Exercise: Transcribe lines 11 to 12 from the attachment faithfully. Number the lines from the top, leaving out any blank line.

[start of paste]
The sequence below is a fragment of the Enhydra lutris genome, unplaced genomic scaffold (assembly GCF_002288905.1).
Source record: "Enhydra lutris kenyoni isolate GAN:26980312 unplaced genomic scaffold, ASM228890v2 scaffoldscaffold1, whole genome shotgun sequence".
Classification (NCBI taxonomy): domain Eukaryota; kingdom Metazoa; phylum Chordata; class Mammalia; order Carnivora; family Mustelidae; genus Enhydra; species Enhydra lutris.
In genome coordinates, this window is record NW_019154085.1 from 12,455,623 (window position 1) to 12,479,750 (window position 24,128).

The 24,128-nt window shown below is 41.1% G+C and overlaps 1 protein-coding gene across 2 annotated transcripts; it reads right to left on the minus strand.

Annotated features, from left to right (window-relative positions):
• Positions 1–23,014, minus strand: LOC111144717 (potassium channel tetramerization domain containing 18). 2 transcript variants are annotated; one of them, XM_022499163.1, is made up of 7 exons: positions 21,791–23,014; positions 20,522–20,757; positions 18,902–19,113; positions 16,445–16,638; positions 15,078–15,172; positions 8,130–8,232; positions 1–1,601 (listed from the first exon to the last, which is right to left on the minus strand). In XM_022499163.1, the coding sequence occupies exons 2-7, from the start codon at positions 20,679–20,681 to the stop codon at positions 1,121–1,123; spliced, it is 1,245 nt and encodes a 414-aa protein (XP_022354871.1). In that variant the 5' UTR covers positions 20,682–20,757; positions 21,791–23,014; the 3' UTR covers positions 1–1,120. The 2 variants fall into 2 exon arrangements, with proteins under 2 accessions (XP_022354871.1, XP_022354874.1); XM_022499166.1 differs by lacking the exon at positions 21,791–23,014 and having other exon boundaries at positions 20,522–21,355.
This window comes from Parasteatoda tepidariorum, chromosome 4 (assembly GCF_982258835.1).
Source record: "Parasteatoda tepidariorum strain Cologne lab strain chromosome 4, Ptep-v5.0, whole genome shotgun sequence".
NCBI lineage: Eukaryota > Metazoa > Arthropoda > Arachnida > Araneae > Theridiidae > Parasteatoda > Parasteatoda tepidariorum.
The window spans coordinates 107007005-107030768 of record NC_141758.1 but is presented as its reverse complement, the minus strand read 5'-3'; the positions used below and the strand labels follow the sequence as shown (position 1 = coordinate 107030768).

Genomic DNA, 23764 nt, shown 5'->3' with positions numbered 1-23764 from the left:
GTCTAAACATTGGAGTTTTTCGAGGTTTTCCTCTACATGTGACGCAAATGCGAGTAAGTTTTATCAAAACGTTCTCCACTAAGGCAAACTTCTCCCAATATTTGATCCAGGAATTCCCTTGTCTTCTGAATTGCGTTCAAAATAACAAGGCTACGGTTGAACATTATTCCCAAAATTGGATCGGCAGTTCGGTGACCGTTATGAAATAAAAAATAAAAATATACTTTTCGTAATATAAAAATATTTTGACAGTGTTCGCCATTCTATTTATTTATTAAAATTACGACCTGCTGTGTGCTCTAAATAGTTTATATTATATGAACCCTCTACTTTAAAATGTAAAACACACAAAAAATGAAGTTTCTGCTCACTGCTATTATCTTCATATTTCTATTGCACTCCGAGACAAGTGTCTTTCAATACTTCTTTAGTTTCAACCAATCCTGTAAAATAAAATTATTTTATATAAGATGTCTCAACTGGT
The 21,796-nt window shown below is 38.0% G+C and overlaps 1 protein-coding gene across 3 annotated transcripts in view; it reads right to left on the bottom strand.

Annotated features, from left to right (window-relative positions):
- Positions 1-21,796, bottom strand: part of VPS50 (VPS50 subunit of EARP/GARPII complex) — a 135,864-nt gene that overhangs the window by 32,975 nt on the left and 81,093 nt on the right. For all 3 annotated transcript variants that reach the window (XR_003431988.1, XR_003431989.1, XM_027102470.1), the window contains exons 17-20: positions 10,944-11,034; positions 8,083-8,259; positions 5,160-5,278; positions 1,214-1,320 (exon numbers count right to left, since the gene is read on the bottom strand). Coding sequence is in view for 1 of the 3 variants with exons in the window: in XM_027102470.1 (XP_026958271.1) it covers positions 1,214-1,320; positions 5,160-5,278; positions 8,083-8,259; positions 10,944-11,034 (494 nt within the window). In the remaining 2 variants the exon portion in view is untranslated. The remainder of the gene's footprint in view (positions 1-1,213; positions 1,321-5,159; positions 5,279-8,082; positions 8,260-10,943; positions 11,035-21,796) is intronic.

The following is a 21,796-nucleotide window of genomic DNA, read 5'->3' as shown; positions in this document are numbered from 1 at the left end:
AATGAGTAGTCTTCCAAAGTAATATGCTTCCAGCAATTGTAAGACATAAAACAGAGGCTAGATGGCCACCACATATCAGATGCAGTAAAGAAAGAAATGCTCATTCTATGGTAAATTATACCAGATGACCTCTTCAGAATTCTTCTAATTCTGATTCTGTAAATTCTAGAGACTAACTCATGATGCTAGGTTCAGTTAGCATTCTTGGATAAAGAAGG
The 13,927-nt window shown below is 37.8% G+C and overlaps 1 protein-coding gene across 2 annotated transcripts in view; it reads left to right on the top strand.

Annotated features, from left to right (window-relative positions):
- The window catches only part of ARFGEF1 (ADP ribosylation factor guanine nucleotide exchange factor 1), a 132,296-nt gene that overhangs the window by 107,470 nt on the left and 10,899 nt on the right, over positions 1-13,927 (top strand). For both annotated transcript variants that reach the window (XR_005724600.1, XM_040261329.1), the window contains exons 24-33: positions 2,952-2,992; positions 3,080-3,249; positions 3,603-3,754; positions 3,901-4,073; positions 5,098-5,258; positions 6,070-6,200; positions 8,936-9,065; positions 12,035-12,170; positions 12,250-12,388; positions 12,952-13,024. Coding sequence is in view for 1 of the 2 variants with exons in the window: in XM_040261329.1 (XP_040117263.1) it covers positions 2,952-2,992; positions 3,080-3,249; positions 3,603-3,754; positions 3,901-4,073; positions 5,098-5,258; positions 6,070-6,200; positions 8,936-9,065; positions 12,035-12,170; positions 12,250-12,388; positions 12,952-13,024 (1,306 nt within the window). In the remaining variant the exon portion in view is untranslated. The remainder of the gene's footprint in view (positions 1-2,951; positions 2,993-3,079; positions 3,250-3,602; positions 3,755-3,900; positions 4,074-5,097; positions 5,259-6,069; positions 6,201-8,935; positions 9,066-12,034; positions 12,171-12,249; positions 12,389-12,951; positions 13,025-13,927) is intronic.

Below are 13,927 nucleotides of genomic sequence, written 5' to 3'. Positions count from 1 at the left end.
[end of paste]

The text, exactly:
The window spans coordinates 107007005-107030768 of record NC_141758.1 but is presented as its reverse complement, the minus strand read 5'-3'; the positions used below and the strand labels follow the sequence as shown (position 1 = coordinate 107030768).

Genomic DNA, 23764 nt, shown 5'->3' with positions numbered 1-23764 from the left: